This year we wanted to seriously compete in CQWW CW from ED1R contest station. While the station is equipped reasonably on all bands with Yagis and verticals, there were no dedicated receiving antennas available – yet. Out of my former contest participations from other stations I know that when it come down to winning a CQWW, dedicated receiving antennas are a must have. Beverages provide great directivity and reduce the EU clutter significantly.
Making things happen
A part from the two running stations we planned to operate an additional Multiplier station. So during night time, three stations would need to use the same beverages simultaneously. At that point I decided to build up Beverage distributor. My friends Ben, DL6RAI and Ulli, DK4VW from the Bavarian Contest Club published more than a decade ago a great design which has been proven to work during the various Multi/Multi expeditions of the BCC, including the World-Record as CN8WW. All the details were published in a CQ magazine article.
- Six receiving antennas shall be switchable to three stations (40m, 80m, 160m)
- All three stations shall be able to listen any antenna they want at any time
- There shall be no influence and restriction between the three stations
- Remote control and the RF signals shall be done with just one cable
Design & Assembly
Patrick, TK5EP has documented his version of the BCC Beverage distributor on his website and I can highly recommend to follow his design.
Since there were no more PCB designs available I created my own. I used the standard design with a LM3914 but instead of driving each relay with a dedicated transistor I used a ULN2003 darlington array IC. The PCBs were manufactured by OLIMEX in Bulgaria. They have a turn-over time of 3-5 days and the total cost of a double side PCB, incl solder mask and component print is just 30 € (excluding shipping & VAT). The shipment with FedEx took less than 24 hours!!!
The reason why we can listen on the same antennas on 40m, 80m and 160m in parallel is due to the fact of using bandpassfilters for each band. The bandpass filters are designed to have 50 Ohm impedance in their transmission band, but have a high impedance outside of their transmission bands.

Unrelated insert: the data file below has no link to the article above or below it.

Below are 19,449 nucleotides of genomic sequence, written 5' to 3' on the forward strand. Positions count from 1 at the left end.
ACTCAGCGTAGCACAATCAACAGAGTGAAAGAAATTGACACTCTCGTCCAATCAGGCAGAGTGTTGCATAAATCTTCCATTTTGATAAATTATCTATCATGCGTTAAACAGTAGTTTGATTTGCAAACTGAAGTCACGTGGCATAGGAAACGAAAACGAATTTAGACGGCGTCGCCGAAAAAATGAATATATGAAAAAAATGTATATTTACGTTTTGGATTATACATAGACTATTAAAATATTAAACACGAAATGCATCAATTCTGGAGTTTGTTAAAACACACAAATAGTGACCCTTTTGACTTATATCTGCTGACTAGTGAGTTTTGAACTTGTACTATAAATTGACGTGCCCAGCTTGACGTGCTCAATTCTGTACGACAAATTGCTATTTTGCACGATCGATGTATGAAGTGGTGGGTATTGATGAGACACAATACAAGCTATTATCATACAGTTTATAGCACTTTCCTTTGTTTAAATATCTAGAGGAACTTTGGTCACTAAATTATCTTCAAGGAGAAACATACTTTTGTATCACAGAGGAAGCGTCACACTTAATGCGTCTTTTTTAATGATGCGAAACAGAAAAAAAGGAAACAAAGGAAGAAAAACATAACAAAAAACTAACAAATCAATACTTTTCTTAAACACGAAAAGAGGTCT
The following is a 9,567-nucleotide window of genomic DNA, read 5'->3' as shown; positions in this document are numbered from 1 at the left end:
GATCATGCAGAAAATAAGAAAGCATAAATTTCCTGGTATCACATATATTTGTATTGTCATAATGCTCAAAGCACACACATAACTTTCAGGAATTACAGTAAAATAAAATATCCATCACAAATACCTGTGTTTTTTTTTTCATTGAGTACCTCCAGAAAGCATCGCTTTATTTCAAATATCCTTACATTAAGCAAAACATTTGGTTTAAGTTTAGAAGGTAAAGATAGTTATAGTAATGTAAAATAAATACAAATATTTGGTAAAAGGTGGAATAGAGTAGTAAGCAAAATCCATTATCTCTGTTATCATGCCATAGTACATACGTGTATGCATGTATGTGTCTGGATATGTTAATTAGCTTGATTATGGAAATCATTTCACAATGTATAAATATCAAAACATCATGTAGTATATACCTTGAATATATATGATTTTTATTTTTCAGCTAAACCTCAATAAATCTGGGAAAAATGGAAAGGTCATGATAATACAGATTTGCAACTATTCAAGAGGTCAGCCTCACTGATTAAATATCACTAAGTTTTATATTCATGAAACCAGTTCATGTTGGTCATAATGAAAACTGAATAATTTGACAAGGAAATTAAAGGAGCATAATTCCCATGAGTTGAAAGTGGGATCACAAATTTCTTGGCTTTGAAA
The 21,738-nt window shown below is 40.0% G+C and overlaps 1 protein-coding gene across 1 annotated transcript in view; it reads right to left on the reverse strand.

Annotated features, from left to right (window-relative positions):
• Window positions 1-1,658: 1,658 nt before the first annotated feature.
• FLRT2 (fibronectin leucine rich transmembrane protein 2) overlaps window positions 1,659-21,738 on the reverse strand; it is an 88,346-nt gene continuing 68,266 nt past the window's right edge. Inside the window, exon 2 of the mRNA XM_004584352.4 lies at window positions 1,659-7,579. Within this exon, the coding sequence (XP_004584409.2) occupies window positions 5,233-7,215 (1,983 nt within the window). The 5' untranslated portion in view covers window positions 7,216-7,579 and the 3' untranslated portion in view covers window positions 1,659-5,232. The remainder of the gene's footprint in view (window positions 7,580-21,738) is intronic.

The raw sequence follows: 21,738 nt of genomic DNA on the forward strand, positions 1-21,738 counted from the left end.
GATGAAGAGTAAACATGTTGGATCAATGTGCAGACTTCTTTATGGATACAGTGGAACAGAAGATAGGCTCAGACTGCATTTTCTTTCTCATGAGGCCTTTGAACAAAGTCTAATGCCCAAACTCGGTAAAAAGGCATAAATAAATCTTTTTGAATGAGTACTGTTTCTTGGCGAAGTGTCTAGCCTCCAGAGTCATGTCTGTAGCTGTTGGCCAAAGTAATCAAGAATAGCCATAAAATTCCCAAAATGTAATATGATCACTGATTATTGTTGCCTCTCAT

Example: Having 50 Ohm in parallel with 50 Ohm has a high impact and result in 25 Ohm. But having 50 Ohm in parallel with 1500 Ohm result in 48,4 Ohm which is rather negligible. That’s why we can connect the three bandpass filter in parallel with almost no influence between them.
The Box itself is still not finished, but we sucessfully burnt it in during the CQWW CW finishing with 15% over the old European M/2 record of RU1A.
Here are some pictures:
The picture above (click to enlarge) shows the S21 curves of the 40m (blue), 80m (green) and 160m (pink) beverage filter. Measurements where performed with a DG8SAQ Vector Network Analyzer. The bandpass filters have a passband attenuation of approximately 0.5dB – 1.5 dB which is ok since the Beverage itself is a lossy antenna.
The filter plot above (click to enlarge) shows the S11 (blue), S21 (black) and absolute Impedance (pink) of the 160m filter. Note that the 160m has an absolute impedance of 500 Ohm on 3,5MHz and 1600 Ohm on 7 MHz.
The picture above shows the three bandpass filters. For all coils, a stack of three cores (Amidon T68-2 or T68-6) was used. If you want to calculate coils I can warmly recommend the free software MiniRingkern-Calculator published by DL5SWB. I’m using SMA connectors. They are a bit expensive but make it easy to connect to the Network Analyzer.
Last but not least, here are a few detailed pictures of the PCB / PCB stack and the overall assembly:
A total of three PCBs are needed – one for each band
The three PCBs are connected through wires
The PCB stack is mounted with distance bolts on top of the bandpass filter
Cables (PTFE – Teflon) are soldered directly onto the PCB
Here is a picture of the Beverage switching box in action at ED1R. All we had to do was manually allocating the station’s receiving cable to the appropriate band (through connecting the station’s cable to the appropriate BNC plug).
Each Station has it’s own remote control to select the proper listening antenna. Here are two more pictures:
Since we had only two beverages available they were labeled “EU” and “NA”. Each station had exactly the same control unit. The remaining four (unlabeled) positions of the switch are unused.
The picture above shows the network of resistors which is used to select on of the six beverages through the LM3914 IC in the Beverage switching box. The RF signal is decoupled from the DC signal through a 1nF ceramic capacitor.
The BCC Beverage switching box worked as expected. During the CQWW CW we could significantly increase our score. In total 20% more than the SSB team and 15% above the old European Multi/2 record. The beverage switch worked reliable and has already been considered after one contest as a fix station asset 🙂
Update 1.6.2012: In the meanwhile I’ve updated the PCB design and manufactured a second version which eliminated some small mistakes.
Want to build your own?
in case you are interested in building your own Beverage switching box, then feel free to contact me about PCBs.